Managing Uncertainty a.k.a “The Black Swans”

Oct 5, 2009 by

A  mute swan and its cygnets on the Heriot-Watt University lake.
Creative Commons License photo credit: Shandchem

This is part of my assignment for Business Intelligence course, answering how 9/11 terrorist attack in 2001, the collapse of Lehman Brothers financial firm in 2008, and the rise of internet age affected the way multinational consumer electronic firm approach business intelligence, especially in regards to managing business risk.

The Black Swans

The 9/11 terrorist attack in New York and the collapse of financial firm Lehman Brothers in 2008 are examples of what Nassim Nicholas Taleb called as Black Swan as he wrote in his books, The Black Swan and Fooled by Randomness. Taleb uses the metaphors ‘Black Swan’ to describe such events that has three features: “rarity, extreme impact, and retrospective (though not prospective) predictability”[5].

Both events are rare and have extreme impact, but do they retrospective? According to Fox Business Network, the two events are not necessarily unrelated.[11] It reported that after the 9/11 event, there is reduction in interest rate to increase market confidence in spending and boost the economy back. The higher liquidity in the market, added with high spending habit of many Americans (even with money they have not earned), has resulted in large sum of money created by debt. Unsurprisingly, the bubble is burst with Lehman Brothers as its first victim.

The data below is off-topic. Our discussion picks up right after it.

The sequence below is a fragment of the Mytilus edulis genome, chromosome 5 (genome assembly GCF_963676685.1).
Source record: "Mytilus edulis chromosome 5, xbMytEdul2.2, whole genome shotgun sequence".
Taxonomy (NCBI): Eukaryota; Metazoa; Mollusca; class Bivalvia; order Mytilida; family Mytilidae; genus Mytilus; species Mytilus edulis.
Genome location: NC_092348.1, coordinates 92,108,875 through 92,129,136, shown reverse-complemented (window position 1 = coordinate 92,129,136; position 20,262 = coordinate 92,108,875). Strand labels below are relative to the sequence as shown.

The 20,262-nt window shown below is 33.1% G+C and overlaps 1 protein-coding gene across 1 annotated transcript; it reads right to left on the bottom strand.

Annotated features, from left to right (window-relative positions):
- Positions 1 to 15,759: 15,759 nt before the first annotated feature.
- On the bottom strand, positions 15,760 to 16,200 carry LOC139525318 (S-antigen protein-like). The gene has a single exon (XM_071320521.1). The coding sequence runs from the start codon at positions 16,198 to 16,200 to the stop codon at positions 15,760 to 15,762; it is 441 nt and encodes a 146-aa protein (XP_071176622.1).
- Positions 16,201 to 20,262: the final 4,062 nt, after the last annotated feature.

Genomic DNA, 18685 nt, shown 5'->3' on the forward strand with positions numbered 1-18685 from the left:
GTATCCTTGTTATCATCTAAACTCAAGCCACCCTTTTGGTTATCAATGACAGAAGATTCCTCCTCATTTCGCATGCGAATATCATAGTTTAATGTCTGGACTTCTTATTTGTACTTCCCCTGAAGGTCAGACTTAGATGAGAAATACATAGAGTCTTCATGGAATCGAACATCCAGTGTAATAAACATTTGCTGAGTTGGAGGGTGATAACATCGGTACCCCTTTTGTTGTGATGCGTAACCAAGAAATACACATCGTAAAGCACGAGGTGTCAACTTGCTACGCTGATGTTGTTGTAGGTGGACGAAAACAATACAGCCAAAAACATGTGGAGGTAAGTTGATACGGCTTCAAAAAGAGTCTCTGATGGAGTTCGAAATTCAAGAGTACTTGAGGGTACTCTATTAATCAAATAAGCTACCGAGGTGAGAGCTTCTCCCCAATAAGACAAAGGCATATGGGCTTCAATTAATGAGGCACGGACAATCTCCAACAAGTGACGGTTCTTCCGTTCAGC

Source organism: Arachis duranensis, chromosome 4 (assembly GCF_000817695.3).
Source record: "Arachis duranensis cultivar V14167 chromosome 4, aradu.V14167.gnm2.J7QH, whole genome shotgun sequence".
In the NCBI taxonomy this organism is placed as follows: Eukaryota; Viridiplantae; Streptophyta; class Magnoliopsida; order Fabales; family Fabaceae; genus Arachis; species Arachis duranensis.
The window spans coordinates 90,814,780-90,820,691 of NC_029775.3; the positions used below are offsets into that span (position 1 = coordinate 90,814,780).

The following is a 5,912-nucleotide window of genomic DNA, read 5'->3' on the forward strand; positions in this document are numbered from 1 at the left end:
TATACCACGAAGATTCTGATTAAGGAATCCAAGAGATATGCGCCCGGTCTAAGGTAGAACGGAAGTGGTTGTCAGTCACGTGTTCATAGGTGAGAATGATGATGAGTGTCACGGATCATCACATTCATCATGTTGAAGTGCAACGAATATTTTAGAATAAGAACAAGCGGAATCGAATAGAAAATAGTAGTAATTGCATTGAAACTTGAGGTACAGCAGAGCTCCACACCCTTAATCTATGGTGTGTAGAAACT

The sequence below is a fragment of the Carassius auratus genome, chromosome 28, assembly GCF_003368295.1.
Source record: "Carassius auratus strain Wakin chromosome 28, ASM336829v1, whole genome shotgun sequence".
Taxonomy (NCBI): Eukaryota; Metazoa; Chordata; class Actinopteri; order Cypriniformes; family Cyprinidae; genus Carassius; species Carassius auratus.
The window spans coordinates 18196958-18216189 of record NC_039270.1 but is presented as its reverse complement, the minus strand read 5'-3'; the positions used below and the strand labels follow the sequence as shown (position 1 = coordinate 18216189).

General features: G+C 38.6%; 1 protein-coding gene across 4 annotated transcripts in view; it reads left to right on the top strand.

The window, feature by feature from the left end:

Hugh Courtney brought up the four levels of uncertainty that business has to manage [2]:

  • level 1 (clear enough future),
  • level 2 (alternative futures),
  • level 3 (range of futures), and
  • level 4 (true uncertainty).

Black Swans are examples of the level 4 uncertainty. Even though they are not prospective, they are retrospective. In other words, we might be able to predict or avoid it with enough business intelligence. Hugh Courtney also suggested that we can put our best effort to minimize residual uncertainty – the uncertainty left after the best possible analysis to separate the unknown from the unknowable [2].

A multinational firm in consumer electronics, without any exception, has to face level 3 and level 4 uncertainty as well. These are what they can do to avoid or cover themselves against catastrophic events such as 9/11 terrorist attack and Lehman Brothers’ collapse.

  1. Insurance. Firms are realizing the need to cover themselves against catastrophic events, not only the traditional risks such as fire and earthquake, but also the human made catastrophe, such as the terrorist attacks. Within few years after 9/11, insurance industry had seen severe losses, great price rises, and profit records, all in swift succession.[7] As insurance industry stabilize itself, multinational consumer electronic firm can get the benefits by covering itself from the losses due to catastrophic uncertainty.